Even if a project is time sensitive, it’s crucial to leave room to double-check your work― your supervisor would much rather have your work be submitted a little late rather than with careless mistakes. There were multiple times where I made a few mistakes that could have been avoided.
Ask for Feedback
Constructive criticism is important― you can make your time at your internship more useful by finding ways to improve and make your work better. I wish that I asked my supervisor what I could do differently more often. This demonstrates that you care about your work and you are persistent.
Stay in Contact
It’s important to stay connected with your coworkers and supervisors after your internship―I’m already connected with most of my coworkers in the office on LinkedIn so they can see my career updates and academic success.
Create a Portfolio
Save all your important files or projects to add to your resume or show to a future employer. Ask for copies of work—or if your work is online, make sure that you always have access to it.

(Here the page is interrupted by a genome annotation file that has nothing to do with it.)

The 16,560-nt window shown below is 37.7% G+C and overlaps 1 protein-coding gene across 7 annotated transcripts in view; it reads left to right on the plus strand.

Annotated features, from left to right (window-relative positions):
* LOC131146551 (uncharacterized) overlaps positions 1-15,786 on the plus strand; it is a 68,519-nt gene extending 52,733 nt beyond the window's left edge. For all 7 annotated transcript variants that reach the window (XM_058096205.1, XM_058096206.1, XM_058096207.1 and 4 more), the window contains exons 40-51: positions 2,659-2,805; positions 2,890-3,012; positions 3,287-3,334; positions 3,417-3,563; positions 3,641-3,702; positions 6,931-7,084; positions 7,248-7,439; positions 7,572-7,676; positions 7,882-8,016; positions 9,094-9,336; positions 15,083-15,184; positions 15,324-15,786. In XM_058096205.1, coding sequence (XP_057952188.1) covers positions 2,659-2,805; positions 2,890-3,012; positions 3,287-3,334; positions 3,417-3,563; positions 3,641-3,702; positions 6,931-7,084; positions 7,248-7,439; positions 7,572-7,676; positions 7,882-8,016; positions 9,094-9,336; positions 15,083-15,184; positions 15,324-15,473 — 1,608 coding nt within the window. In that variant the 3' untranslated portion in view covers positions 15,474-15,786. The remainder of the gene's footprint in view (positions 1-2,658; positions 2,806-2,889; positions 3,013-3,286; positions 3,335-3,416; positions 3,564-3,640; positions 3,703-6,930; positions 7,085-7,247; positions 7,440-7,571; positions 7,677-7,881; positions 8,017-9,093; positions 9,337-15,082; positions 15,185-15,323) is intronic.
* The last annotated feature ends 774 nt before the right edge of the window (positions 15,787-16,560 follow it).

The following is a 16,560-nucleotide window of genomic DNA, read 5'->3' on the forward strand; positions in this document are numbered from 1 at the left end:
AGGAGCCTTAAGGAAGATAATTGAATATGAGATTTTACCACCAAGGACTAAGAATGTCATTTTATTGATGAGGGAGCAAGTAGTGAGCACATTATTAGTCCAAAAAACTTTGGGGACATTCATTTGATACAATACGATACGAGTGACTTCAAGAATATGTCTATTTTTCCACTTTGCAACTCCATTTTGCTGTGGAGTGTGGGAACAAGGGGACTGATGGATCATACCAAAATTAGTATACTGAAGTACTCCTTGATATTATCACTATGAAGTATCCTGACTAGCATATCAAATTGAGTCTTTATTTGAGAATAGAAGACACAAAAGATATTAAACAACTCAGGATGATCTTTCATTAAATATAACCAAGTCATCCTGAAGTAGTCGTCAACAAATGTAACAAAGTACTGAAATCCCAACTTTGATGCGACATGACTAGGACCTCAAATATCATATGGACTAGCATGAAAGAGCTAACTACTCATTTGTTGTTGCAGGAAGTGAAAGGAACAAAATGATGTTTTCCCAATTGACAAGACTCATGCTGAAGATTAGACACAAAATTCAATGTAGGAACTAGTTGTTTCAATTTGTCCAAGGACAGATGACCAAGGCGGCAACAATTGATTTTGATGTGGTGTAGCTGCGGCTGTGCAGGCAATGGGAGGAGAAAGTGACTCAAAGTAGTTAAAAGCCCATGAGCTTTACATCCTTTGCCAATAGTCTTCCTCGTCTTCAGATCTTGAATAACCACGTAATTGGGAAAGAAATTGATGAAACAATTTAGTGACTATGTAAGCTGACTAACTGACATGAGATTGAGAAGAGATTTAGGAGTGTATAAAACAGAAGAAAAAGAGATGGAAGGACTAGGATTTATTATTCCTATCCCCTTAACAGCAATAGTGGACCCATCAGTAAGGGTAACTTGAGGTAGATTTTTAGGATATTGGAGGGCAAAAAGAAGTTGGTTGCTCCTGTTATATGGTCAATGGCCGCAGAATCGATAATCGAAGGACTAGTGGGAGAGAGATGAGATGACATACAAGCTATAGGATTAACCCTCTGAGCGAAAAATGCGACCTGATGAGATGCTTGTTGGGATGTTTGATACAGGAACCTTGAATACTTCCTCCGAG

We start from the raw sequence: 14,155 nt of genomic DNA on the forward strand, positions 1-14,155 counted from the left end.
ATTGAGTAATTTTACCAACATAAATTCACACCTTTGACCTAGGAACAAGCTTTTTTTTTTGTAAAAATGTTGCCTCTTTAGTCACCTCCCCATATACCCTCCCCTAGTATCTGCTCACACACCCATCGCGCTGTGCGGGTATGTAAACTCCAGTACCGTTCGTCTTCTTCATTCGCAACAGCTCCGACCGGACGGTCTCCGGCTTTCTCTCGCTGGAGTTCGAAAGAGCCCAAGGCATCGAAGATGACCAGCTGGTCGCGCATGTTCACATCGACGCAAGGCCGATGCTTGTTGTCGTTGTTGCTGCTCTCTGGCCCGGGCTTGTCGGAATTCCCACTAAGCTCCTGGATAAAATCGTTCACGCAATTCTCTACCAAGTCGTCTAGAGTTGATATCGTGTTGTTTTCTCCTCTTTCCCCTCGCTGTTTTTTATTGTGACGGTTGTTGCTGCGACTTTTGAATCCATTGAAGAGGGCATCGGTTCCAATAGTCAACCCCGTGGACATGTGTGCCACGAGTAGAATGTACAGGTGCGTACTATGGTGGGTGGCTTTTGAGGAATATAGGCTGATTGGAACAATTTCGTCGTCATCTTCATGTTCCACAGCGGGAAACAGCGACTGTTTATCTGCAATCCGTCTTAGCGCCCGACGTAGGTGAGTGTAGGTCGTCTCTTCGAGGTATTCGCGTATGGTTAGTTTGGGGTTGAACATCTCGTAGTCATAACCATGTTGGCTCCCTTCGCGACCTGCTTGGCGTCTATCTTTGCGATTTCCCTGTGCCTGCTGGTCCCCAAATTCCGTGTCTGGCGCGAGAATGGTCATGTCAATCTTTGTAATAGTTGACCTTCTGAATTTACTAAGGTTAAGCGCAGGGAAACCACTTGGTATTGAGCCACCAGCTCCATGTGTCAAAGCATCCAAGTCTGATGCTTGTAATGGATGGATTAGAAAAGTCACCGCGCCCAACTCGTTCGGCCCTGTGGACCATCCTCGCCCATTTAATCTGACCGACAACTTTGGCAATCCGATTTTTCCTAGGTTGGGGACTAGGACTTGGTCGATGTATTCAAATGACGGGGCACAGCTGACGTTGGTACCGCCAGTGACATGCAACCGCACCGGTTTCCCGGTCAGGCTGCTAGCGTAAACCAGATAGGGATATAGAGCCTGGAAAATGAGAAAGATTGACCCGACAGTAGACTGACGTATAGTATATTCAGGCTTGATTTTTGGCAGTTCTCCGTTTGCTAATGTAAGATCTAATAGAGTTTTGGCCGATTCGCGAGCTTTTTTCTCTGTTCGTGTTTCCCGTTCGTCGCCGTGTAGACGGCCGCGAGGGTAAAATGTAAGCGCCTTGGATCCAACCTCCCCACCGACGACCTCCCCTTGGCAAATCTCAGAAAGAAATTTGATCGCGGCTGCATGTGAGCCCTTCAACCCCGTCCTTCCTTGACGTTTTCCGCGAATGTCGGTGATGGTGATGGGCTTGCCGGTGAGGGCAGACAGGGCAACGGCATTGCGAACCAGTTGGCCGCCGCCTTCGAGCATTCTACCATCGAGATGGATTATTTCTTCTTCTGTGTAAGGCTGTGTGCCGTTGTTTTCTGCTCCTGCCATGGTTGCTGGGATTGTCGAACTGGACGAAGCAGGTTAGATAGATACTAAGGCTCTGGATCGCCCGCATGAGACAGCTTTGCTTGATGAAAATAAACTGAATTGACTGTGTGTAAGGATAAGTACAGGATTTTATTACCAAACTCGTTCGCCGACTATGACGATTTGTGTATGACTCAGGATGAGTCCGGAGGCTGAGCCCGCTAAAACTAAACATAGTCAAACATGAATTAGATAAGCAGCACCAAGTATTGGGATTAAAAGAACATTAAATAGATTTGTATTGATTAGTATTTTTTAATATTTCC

Asking for a Reference
If you plan on asking for one, give your supervisor a considerate amount of notice so they can write a thorough reference. I already asked my supervisor to write me a general recommendation that I can attach to my resume when I apply to another position.
If you really enjoyed your time at your summer internship and you want to work there in the future, talk to your supervisor a week or so before your internship ends to discuss where you stand and if there are any opportunities for you next year.
Questions for Reflection About your Internship
I am very grateful that I had the opportunity to intern at BCC Research this summer. As you approach the last few weeks of your internship, here are a few questions that you should take the time answer to truly reflect on how you grew and what you accomplished—integrate what you learned to become a better student and professional.
- What are (at least) three new skills you have learned at your internship?
- How did you challenge yourself? Was there a specific task that put you outside of your comfort zone?
- How have you professionally developed since the beginning of your internship?
- Is there anything that you wish you did differently? Was there a specific time when you wish you dealt with a problem with a different approach?